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This is a followup question to a previous question about why I couldn't shrink the log file on the principal database.

To make a long story short, I setup database mirroring but forgot to make sure the job that backed up the transaction log was running again, and the transaction log grew to almost 60GB.

Since mirroring was set up, this size increase was duplicated on the mirrored server, and eventually took up all the disk space and made the mirror database unusable.

Per this question about transaction log maintenance on a mirror database, you can't back up the log on the mirror, but when asked specifically in comments about how to shrink an overgrown log file on a mirror database, a comment was left that

One way to do this would be to failover to the mirrored database and do the shrink there. Thoroughly test this out in a non-production environment to ensure it has the behavior you want/expect.

This seems to suggest that there might be other ways to shrink the log file on a mirror, and this method might not necessarily be safe to do on a production server.

Is there a way to safely shrink the transaction log file on a database mirror?

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2  
The only supported way is to shrink the file on the principal which will also shrink the file on the mirror. If your mirror is no longer the same as the principal, you really do not want to attempt to failover to the mirror. Break mirroring, and recreate it, as you said in your previous question. –  Max Vernon Apr 22 '13 at 14:29
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1 Answer

The DBCC SHRINKFILE command will be mirrored from the principal to the mirrored database. Here's some proof.

Create a sample database on the principal:

create database MirroredDb;
go

Create the same database from a backup with NORECOVERY:

restore database MirroredDb
from disk = '\\backupdir\MirroredDb.bak'
with norecovery;
go

Setup your mirroring session however which way you choose.

On the principal database look at the database file sizes:

use MirroredDb;
go

select
    name,
    size
from sys.database_files;

My result set looks like this following:

name            size
MirroredDb      392
MirroredDb_log  104

On the mirror database, create a snapshot and look at the same information:

create database MirroredDbss
on
(
    name = 'MirroredDb',
    filename = 'c:\sqlserver\MirroedDb.ss'
)as snapshot of MirroredDb;

use MirroredDbss;
go

select
    name,
    size
from sys.database_files;

My result set looks like the following:

name            size
MirroredDb      392
MirroredDb_log  104

Now grow the transaction log file on the principal database (I brought it to 1 GB):

alter database MirroredDb
modify file
(
    name = MirroredDb_log,
    size = 1GB
);
go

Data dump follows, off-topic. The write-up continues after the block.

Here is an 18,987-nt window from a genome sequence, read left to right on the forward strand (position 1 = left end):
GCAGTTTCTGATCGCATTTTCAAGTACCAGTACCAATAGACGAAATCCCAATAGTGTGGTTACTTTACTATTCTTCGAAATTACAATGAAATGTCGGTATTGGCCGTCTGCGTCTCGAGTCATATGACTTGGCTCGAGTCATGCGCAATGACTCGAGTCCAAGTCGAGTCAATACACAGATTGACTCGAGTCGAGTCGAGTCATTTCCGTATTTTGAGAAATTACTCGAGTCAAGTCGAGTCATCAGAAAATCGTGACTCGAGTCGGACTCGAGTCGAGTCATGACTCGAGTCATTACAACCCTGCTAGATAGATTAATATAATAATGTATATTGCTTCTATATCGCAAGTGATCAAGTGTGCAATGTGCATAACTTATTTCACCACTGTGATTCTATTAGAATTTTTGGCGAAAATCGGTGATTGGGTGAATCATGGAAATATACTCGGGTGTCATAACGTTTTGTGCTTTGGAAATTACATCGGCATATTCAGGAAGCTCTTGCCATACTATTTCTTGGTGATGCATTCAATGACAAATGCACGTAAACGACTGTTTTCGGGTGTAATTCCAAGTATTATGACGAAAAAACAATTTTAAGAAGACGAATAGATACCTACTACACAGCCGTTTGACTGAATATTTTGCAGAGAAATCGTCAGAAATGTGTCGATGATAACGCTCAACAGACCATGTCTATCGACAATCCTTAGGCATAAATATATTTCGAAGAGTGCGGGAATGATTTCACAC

Looking at the principal database's transaction log size, we now see the adjusted size:

use MirroredDb;
go

select
    name,
    size
from sys.database_files;

My result set looks like the following:

name            size
MirroredDb      392
MirroredDb_log  131072

Create another snapshot on the mirrored database, and look at the transaction log file size there:

create database MirroredDbss2
on
(
    name = 'MirroredDb',
    filename = 'c:\sqlserver\MirroedDb2.ss'
)as snapshot of MirroredDb;

use MirroredDbss2;
go

select
    name,
    size
from sys.database_files;

My result set looks like the following:

name            size
MirroredDb      392
MirroredDb_log  131072

Now do the DBCC SHRINKFILE on the principal:

use MirroredDb;
go

dbcc shrinkfile('MirroredDb_log', 0);
go

select
    name,
    size
from sys.database_files;

My result set is the following:

name            size
MirroredDb      392
MirroredDb_log  104

Create a third and final snapshot on the mirrored database, and look at the size:

create database MirroredDbss3
on
(
    name = 'MirroredDb',
    filename = 'c:\sqlserver\MirroedDb3.ss'
)as snapshot of MirroredDb;

use MirroredDbss3;
go

select
    name,
    size
from sys.database_files;

And I get the following result set:

name            size
MirroredDb      392
MirroredDb_log  104

So as you can see here, the DBCC SHRINKFILE command is in fact mirrored to the mirror database.

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Thank you I didn't realize the size of the log file was copied from the principal server as well. But in the event that the mirror isn't functional due to the transaction log size, is the only solution to delete and recreate the mirror? There's no way to safely shrink the mirror log when the mirroring process isn't functional? –  Rachel Apr 22 '13 at 14:51
    
You can't connect to the mirrored database, therefore you can't run the DBCC SHRINKFILE on it. As for if you can fix your mirror session without removing mirroring on that database, there's a little more investigation that would have to take place there. It seems like it was suspended because of the file size. Have you tried resuming the partner? –  Thomas Stringer Apr 22 '13 at 15:11
    
Yes, but it immediately went back to being suspended. I am presuming it is because too much time has passed since the mirroring stopped, so a lot of data still needs to be transferred before it gets to the "shrink log file" part. I was hoping there was some other way that I just wasn't aware of, such as something I could run from the mirror database to shrink the file, or some file system manipulation, but that doesn't appear to be the case. Your answer is still very helpful though, so thank you :) –  Rachel Apr 22 '13 at 15:26
    
Hope no longer. Once the database gets suspended/disconnected and a log backup gets executed on the primary you are pretty much hosed on getting the mirror back in synch without a re-init. –  Jason Cumberland Apr 23 '13 at 21:23
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